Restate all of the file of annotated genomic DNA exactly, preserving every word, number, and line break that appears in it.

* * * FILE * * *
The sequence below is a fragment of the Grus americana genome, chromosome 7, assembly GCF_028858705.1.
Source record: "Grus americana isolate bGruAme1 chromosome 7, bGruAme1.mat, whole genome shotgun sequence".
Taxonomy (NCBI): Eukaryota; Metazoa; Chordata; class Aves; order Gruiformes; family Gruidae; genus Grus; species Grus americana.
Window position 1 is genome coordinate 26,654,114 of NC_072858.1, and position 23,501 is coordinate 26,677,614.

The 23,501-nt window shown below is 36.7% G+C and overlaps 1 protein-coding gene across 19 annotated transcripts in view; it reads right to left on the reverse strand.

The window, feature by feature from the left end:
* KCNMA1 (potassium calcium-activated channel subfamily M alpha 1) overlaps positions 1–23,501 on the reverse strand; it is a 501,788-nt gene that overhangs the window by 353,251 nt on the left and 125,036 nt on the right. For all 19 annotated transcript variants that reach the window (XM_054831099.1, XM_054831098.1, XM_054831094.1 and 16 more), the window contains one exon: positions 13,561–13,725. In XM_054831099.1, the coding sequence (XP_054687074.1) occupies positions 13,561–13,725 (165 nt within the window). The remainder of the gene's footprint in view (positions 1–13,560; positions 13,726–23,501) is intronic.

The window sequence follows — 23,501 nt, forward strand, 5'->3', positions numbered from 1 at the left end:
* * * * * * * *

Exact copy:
The sequence below is a fragment of the Grus americana genome, chromosome 7, assembly GCF_028858705.1.
Source record: "Grus americana isolate bGruAme1 chromosome 7, bGruAme1.mat, whole genome shotgun sequence".
Taxonomy (NCBI): Eukaryota; Metazoa; Chordata; class Aves; order Gruiformes; family Gruidae; genus Grus; species Grus americana.
Window position 1 is genome coordinate 26,654,114 of NC_072858.1, and position 23,501 is coordinate 26,677,614.

The 23,501-nt window shown below is 36.7% G+C and overlaps 1 protein-coding gene across 19 annotated transcripts in view; it reads right to left on the reverse strand.

The window, feature by feature from the left end:
* KCNMA1 (potassium calcium-activated channel subfamily M alpha 1) overlaps positions 1–23,501 on the reverse strand; it is a 501,788-nt gene that overhangs the window by 353,251 nt on the left and 125,036 nt on the right. For all 19 annotated transcript variants that reach the window (XM_054831099.1, XM_054831098.1, XM_054831094.1 and 16 more), the window contains one exon: positions 13,561–13,725. In XM_054831099.1, the coding sequence (XP_054687074.1) occupies positions 13,561–13,725 (165 nt within the window). The remainder of the gene's footprint in view (positions 1–13,560; positions 13,726–23,501) is intronic.

The window sequence follows — 23,501 nt, forward strand, 5'->3', positions numbered from 1 at the left end: